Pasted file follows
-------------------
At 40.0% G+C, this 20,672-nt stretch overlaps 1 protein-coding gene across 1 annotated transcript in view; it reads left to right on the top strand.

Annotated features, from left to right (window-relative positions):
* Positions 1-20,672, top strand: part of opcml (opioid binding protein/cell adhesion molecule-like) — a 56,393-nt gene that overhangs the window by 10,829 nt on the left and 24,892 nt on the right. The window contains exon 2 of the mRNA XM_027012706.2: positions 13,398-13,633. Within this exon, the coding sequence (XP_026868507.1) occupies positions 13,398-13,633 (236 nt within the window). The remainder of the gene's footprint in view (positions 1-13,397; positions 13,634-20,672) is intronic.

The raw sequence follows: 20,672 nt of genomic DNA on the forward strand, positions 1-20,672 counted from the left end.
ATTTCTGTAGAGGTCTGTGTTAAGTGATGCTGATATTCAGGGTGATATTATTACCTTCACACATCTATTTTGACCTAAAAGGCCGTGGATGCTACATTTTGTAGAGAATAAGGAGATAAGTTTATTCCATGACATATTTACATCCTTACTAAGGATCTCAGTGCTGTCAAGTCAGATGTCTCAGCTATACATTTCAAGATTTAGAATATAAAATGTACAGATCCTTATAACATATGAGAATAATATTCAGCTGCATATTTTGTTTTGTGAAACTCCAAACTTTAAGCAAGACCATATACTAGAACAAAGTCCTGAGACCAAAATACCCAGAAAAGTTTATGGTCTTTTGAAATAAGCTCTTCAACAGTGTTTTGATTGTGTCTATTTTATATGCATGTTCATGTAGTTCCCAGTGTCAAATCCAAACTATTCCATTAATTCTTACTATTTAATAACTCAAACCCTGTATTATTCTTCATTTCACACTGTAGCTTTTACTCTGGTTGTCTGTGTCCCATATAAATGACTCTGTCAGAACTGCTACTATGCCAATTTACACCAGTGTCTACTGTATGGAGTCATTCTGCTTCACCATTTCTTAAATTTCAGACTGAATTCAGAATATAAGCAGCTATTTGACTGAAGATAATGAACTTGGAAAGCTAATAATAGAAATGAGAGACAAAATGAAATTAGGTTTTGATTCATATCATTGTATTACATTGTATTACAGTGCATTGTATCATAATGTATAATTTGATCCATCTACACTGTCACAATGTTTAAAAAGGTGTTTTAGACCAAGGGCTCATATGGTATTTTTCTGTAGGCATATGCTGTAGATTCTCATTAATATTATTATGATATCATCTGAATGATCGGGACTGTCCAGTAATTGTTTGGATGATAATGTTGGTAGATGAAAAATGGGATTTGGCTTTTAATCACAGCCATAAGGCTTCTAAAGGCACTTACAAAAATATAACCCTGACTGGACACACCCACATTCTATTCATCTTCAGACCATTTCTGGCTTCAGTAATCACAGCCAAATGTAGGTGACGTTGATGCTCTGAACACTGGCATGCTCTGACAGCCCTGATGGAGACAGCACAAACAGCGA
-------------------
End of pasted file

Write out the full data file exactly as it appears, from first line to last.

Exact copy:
At 40.0% G+C, this 20,672-nt stretch overlaps 1 protein-coding gene across 1 annotated transcript in view; it reads left to right on the top strand.

Annotated features, from left to right (window-relative positions):
* Positions 1-20,672, top strand: part of opcml (opioid binding protein/cell adhesion molecule-like) — a 56,393-nt gene that overhangs the window by 10,829 nt on the left and 24,892 nt on the right. The window contains exon 2 of the mRNA XM_027012706.2: positions 13,398-13,633. Within this exon, the coding sequence (XP_026868507.1) occupies positions 13,398-13,633 (236 nt within the window). The remainder of the gene's footprint in view (positions 1-13,397; positions 13,634-20,672) is intronic.

The raw sequence follows: 20,672 nt of genomic DNA on the forward strand, positions 1-20,672 counted from the left end.
ATTTCTGTAGAGGTCTGTGTTAAGTGATGCTGATATTCAGGGTGATATTATTACCTTCACACATCTATTTTGACCTAAAAGGCCGTGGATGCTACATTTTGTAGAGAATAAGGAGATAAGTTTATTCCATGACATATTTACATCCTTACTAAGGATCTCAGTGCTGTCAAGTCAGATGTCTCAGCTATACATTTCAAGATTTAGAATATAAAATGTACAGATCCTTATAACATATGAGAATAATATTCAGCTGCATATTTTGTTTTGTGAAACTCCAAACTTTAAGCAAGACCATATACTAGAACAAAGTCCTGAGACCAAAATACCCAGAAAAGTTTATGGTCTTTTGAAATAAGCTCTTCAACAGTGTTTTGATTGTGTCTATTTTATATGCATGTTCATGTAGTTCCCAGTGTCAAATCCAAACTATTCCATTAATTCTTACTATTTAATAACTCAAACCCTGTATTATTCTTCATTTCACACTGTAGCTTTTACTCTGGTTGTCTGTGTCCCATATAAATGACTCTGTCAGAACTGCTACTATGCCAATTTACACCAGTGTCTACTGTATGGAGTCATTCTGCTTCACCATTTCTTAAATTTCAGACTGAATTCAGAATATAAGCAGCTATTTGACTGAAGATAATGAACTTGGAAAGCTAATAATAGAAATGAGAGACAAAATGAAATTAGGTTTTGATTCATATCATTGTATTACATTGTATTACAGTGCATTGTATCATAATGTATAATTTGATCCATCTACACTGTCACAATGTTTAAAAAGGTGTTTTAGACCAAGGGCTCATATGGTATTTTTCTGTAGGCATATGCTGTAGATTCTCATTAATATTATTATGATATCATCTGAATGATCGGGACTGTCCAGTAATTGTTTGGATGATAATGTTGGTAGATGAAAAATGGGATTTGGCTTTTAATCACAGCCATAAGGCTTCTAAAGGCACTTACAAAAATATAACCCTGACTGGACACACCCACATTCTATTCATCTTCAGACCATTTCTGGCTTCAGTAATCACAGCCAAATGTAGGTGACGTTGATGCTCTGAACACTGGCATGCTCTGACAGCCCTGATGGAGACAGCACAAACAGCGA